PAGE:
Krabbe disease is a neurological disease that affects the myelin sheaths that surround the neuronal axons in the central nervous system. Also called globoid cell leukodystrophy, it is a very rare disease, which affects only one in one hundred thousand people. It was first discovered by the Danish neurologist, Knud Haraldsen Krabbe. The underlying cause of it is genetic. It is a degenerative and potentially fatal disease with symptoms including everything from fever and vomiting, to blindness and deafness. Although the underlying genetic disease cannot yet be cured there are treatments available to help alleviate the symptoms.
In most types of properly functioning neurons a myelin sheath surrounds the long axon that projects away from the cell body. This substance, made of lipid and protein, is thought to improve the conduction speed of neuronal impulses. Without it many neurological deficits can result. In the case of Krabbe disease there is an autosomal recessive genetic problem that involves mutation in the GALC gene. As a result of this a deficiency appears in the enzyme galactosylceramidase, which leads to a neuronally damaging lipid build-up.
The first symptoms of Krabbe disease appear between around three and six months of age. There are a variety of symptoms, which could include fever, vomiting, and irritability, for example, as well as well stiffness and seizures. There are also other versions of Krabbe disease that see a later onset, during later childhood, or perhaps even in adulthood.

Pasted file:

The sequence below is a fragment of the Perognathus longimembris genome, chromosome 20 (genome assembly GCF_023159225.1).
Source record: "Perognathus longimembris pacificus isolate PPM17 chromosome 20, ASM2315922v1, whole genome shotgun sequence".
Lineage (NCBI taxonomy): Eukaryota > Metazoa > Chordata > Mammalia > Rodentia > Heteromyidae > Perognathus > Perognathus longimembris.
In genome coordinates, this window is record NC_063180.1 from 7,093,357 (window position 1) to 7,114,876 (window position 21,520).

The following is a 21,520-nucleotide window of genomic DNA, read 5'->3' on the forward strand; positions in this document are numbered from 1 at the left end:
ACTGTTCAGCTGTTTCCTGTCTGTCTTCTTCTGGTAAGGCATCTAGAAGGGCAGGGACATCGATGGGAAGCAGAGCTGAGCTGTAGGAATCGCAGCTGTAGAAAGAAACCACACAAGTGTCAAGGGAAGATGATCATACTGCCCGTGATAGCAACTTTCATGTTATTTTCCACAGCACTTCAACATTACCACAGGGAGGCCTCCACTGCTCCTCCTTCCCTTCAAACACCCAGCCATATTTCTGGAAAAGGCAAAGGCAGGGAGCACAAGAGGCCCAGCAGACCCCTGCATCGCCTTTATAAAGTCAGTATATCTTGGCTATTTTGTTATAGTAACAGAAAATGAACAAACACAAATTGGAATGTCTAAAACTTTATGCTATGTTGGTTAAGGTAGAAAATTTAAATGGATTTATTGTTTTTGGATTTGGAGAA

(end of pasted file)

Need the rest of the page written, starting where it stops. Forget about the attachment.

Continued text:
The key symptoms of Krabbe disease are really those affecting development such as retarded mental development and degraded motor skills. As the disease progresses many more symptoms may appear. This can include blindness and deafness, for example, as well as weak muscles, paralysis, and swallowing difficulties. During the early stages of the disease the various symptoms could be mistaken for many other illnesses, particularly cerebral palsy.
Treatment for the underlying genetic condition is not possible yet although ultimately gene therapy should become a possibility. However, treatments do exist to help with the symptoms of Krabbe disease. One possible treatment involves the use of a bone marrow transplant, particularly if this is provided early in development. The main treatment, though, is by way of physical therapy. This kind of therapy is aimed at helping movement and functioning in the face of disease and injury. In the case of Krabbe disease it is aimed at helping with circulation and muscle tone in particular.